|Fic: "Hello Mudda, Hello Fadda" (Scott Summers and Reed Richards, PG)
||[Sep. 23rd, 2007|04:00 pm]
Title: Hello Mudda, Hello Fadda
Written for: inlovewithnight for the 2007 xmmficathon. Request: Scott Summers and Reed Richards (crossover with Fantastic Four movieverse), taken prisoner by supervillains.
Disclaimer: Marvel owns it all! ...Except the song from which this fic takes its title. That belongs to Allan Sherman.
Characters: Scott Summers, Reed Richards.
Author's Notes: inlovewithnight, I hope you like this! And I hope you don't mind that I took liberties with the specific request. It kind of works, almost, depending on how you define "taken prisoner" and "supervillains." ;)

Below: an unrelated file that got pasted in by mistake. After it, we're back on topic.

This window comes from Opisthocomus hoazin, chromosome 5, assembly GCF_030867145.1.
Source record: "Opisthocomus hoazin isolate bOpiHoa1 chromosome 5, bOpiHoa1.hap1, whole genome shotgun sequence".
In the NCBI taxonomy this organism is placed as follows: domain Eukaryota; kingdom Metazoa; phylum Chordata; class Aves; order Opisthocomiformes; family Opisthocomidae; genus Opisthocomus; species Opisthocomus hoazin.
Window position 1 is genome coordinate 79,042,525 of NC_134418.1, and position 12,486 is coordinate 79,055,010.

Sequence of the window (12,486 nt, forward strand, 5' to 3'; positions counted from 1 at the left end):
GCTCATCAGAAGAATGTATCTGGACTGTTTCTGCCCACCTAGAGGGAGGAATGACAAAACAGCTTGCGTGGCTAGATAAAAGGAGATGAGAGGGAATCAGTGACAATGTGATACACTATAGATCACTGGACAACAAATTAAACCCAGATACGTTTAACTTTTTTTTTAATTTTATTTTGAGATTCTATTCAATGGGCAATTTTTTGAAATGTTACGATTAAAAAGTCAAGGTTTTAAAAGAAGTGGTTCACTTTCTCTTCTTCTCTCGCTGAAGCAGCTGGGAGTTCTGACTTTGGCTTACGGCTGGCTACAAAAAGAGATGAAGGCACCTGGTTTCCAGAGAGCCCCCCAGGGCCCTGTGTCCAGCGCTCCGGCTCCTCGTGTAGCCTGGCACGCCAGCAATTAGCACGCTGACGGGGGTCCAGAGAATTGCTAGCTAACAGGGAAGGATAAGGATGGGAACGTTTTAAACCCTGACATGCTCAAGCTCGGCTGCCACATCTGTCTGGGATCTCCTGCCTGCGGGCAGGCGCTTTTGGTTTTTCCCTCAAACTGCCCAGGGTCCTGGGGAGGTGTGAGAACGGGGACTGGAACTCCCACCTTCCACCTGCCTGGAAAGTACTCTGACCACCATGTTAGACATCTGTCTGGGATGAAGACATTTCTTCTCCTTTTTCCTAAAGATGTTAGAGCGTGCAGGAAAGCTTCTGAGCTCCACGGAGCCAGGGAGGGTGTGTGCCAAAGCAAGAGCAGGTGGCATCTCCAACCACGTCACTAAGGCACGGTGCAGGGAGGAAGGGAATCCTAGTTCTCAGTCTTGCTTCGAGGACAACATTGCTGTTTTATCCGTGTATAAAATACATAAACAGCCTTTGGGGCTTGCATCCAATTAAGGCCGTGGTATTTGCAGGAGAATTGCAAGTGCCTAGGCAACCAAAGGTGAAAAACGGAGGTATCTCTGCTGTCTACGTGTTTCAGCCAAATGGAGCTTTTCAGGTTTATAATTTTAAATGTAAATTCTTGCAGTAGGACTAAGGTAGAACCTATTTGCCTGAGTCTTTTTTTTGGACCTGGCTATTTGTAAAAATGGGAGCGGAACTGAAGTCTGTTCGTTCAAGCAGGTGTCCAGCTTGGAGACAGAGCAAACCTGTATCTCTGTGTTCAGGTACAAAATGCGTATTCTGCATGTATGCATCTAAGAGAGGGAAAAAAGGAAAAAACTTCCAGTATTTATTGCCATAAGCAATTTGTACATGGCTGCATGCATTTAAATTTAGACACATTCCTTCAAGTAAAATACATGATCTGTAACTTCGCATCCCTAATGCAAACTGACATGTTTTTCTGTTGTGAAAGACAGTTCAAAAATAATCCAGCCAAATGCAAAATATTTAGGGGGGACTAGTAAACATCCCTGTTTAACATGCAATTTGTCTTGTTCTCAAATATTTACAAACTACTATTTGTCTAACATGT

For the first ten minutes after boarding the bus, Scott thought he would be riding alone to Camp Windy Hills. Not alone--this was one of the Manhattan buses, crammed full of boys ages six to twelve, already rowdy at eight AM--but alone, without a seatmate. He'd been one of the first to board and had taken a seat about halfway down, a little closer to the back, and watched out the window as campers arrived and said goodbye to their parents. A few of the littlest kids cried, clutching at their moms and dads, but the older ones high-fived and bumped shoulders out on the sidewalk, then gave cursory waves to their parents as they got on the bus, already digging Game Boys and packs of cards and cans of Mountain Dew out of their backpacks.
A pair of blond brothers had arrived soon after Scott, older teenagers who had to be fellow counselors or at least counselors-in-training, but they'd just given him friendly nods before taking a seat together up front. They were joined, after a few minutes, by an Asian guy who seemed to know them and, of course, took the seat right across the aisle. Which left Scott, still seatmate-less, surrounded by kids. Hyper, excited kids.